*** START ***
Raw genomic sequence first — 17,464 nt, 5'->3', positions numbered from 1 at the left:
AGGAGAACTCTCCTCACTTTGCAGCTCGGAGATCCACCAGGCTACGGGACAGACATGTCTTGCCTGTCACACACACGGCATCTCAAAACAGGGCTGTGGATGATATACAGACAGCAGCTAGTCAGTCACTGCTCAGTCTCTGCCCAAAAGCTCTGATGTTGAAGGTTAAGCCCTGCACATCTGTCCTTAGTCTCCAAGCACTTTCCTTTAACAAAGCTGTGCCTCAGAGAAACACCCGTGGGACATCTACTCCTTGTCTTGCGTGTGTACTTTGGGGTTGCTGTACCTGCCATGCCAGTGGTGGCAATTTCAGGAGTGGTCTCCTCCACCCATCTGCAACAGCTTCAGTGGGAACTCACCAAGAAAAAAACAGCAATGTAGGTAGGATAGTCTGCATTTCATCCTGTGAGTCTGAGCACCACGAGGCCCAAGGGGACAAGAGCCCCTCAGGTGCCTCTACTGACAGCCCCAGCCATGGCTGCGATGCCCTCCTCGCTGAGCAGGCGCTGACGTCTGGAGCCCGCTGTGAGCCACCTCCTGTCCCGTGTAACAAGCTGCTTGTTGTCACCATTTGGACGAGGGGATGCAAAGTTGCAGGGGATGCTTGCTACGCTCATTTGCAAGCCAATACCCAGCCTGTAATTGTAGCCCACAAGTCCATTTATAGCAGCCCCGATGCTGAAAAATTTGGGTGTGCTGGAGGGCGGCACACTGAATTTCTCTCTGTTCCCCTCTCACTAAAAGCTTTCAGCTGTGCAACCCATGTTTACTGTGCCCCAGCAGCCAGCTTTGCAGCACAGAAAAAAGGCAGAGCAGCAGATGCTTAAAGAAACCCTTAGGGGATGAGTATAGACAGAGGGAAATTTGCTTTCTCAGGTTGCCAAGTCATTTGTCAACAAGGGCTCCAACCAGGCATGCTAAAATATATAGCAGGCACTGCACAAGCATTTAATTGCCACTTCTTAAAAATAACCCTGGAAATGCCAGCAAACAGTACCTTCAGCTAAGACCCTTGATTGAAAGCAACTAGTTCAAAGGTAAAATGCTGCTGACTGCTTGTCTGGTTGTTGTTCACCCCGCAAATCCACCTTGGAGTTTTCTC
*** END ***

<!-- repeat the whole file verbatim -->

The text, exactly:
Raw genomic sequence first — 17,464 nt, 5'->3', positions numbered from 1 at the left:
AGGAGAACTCTCCTCACTTTGCAGCTCGGAGATCCACCAGGCTACGGGACAGACATGTCTTGCCTGTCACACACACGGCATCTCAAAACAGGGCTGTGGATGATATACAGACAGCAGCTAGTCAGTCACTGCTCAGTCTCTGCCCAAAAGCTCTGATGTTGAAGGTTAAGCCCTGCACATCTGTCCTTAGTCTCCAAGCACTTTCCTTTAACAAAGCTGTGCCTCAGAGAAACACCCGTGGGACATCTACTCCTTGTCTTGCGTGTGTACTTTGGGGTTGCTGTACCTGCCATGCCAGTGGTGGCAATTTCAGGAGTGGTCTCCTCCACCCATCTGCAACAGCTTCAGTGGGAACTCACCAAGAAAAAAACAGCAATGTAGGTAGGATAGTCTGCATTTCATCCTGTGAGTCTGAGCACCACGAGGCCCAAGGGGACAAGAGCCCCTCAGGTGCCTCTACTGACAGCCCCAGCCATGGCTGCGATGCCCTCCTCGCTGAGCAGGCGCTGACGTCTGGAGCCCGCTGTGAGCCACCTCCTGTCCCGTGTAACAAGCTGCTTGTTGTCACCATTTGGACGAGGGGATGCAAAGTTGCAGGGGATGCTTGCTACGCTCATTTGCAAGCCAATACCCAGCCTGTAATTGTAGCCCACAAGTCCATTTATAGCAGCCCCGATGCTGAAAAATTTGGGTGTGCTGGAGGGCGGCACACTGAATTTCTCTCTGTTCCCCTCTCACTAAAAGCTTTCAGCTGTGCAACCCATGTTTACTGTGCCCCAGCAGCCAGCTTTGCAGCACAGAAAAAAGGCAGAGCAGCAGATGCTTAAAGAAACCCTTAGGGGATGAGTATAGACAGAGGGAAATTTGCTTTCTCAGGTTGCCAAGTCATTTGTCAACAAGGGCTCCAACCAGGCATGCTAAAATATATAGCAGGCACTGCACAAGCATTTAATTGCCACTTCTTAAAAATAACCCTGGAAATGCCAGCAAACAGTACCTTCAGCTAAGACCCTTGATTGAAAGCAACTAGTTCAAAGGTAAAATGCTGCTGACTGCTTGTCTGGTTGTTGTTCACCCCGCAAATCCACCTTGGAGTTTTCTC